I am suffering from premature ejaculation in which I cum in less than 1 minute. What should be its home-based solution to stop this?
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- The pause-squeeze technique
Your doctor may instruct you and your partner in the use of a method called the pause-squeeze technique. This method works as follows: Begin sexual activity as usual, including stimulation of the penis, until you feel almost ready to ejaculate.
Have your partner squeeze the end of your penis, at the point where the head (glans) joins the shaft, and maintain the squeeze for several seconds, until the urge to ejaculate passes.
After the squeeze is released, wait for about 30 seconds, then go back to foreplay. You may notice that squeezing the penis causes it to become less erect, but when sexual stimulation is resumed, it soon regains full erection. If you again feel you’re about to ejaculate, have your partner repeat the squeeze process. By repeating this as many times as necessary, you can reach the point of entering your partner without ejaculating. After a few practice sessions, the feeling of knowing how to delay ejaculation may become a habit that no longer requires the pause-squeeze technique.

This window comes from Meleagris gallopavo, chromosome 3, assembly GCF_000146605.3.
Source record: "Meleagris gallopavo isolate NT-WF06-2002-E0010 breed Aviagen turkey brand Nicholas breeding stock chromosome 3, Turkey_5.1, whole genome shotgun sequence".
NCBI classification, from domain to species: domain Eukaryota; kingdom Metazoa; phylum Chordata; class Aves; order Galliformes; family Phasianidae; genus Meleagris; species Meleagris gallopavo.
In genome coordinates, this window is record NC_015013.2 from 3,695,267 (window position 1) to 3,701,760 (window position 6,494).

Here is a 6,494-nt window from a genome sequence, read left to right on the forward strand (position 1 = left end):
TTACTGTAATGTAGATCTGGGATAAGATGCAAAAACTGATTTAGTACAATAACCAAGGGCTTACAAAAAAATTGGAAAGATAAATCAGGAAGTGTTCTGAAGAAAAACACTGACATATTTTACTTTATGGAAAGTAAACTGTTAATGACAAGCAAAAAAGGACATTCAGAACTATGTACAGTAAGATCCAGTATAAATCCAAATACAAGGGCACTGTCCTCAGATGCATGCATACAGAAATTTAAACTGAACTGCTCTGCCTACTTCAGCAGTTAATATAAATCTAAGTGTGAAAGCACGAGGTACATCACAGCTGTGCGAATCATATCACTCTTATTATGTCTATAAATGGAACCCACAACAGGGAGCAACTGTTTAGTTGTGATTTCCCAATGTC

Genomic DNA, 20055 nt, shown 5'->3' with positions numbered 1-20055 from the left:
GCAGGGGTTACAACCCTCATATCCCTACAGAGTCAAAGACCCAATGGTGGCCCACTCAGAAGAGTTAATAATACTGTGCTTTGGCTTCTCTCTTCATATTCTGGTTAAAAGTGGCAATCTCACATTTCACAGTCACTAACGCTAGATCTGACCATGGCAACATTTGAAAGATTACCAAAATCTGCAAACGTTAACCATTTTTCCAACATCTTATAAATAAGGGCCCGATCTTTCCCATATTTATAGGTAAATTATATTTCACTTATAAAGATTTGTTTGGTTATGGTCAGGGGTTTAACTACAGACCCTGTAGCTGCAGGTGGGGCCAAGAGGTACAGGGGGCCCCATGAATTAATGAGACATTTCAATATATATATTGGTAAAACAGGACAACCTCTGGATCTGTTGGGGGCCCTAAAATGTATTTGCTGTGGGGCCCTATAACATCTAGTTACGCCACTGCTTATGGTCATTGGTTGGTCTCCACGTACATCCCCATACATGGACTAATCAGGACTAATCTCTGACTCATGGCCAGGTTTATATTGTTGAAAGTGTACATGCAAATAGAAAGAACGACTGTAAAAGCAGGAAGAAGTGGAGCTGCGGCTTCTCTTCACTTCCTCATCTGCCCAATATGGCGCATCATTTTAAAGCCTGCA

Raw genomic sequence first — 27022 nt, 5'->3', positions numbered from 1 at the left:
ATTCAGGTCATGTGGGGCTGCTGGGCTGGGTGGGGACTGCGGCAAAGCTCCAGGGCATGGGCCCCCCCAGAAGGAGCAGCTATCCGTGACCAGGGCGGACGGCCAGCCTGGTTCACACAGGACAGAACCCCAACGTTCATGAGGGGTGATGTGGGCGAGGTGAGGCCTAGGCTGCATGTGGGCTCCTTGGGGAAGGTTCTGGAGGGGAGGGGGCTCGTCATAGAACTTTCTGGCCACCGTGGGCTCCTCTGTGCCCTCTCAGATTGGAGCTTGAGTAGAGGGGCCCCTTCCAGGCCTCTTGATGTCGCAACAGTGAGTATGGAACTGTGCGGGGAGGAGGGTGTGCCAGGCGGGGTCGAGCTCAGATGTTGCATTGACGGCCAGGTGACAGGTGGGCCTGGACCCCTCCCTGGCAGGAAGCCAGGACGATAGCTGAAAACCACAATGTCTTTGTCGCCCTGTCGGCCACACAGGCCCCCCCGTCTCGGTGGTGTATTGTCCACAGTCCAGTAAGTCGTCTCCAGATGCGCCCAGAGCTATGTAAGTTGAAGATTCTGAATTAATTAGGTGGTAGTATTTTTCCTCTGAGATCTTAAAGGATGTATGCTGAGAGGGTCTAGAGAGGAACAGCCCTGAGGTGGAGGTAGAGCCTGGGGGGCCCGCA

- Topical Anaesthetics
Anaesthetic creams and sprays that contain a numbing agent, such as lidocaine or prilocaine, are sometimes used to treat premature ejaculation. These products are applied to the penis a short time before sex to reduce sensation and thus help delay ejaculation. A lidocaine spray for premature ejaculation (Promescent) is available over-the-counter.
Although topical anaesthetic agents are effective and well-tolerated, they have potential side effects. For example, some men report the temporary loss of sensitivity and decreased sexual pleasure. In some cases, female partners also have reported these effects. In rare cases, lidocaine or prilocaine can cause an allergic reaction.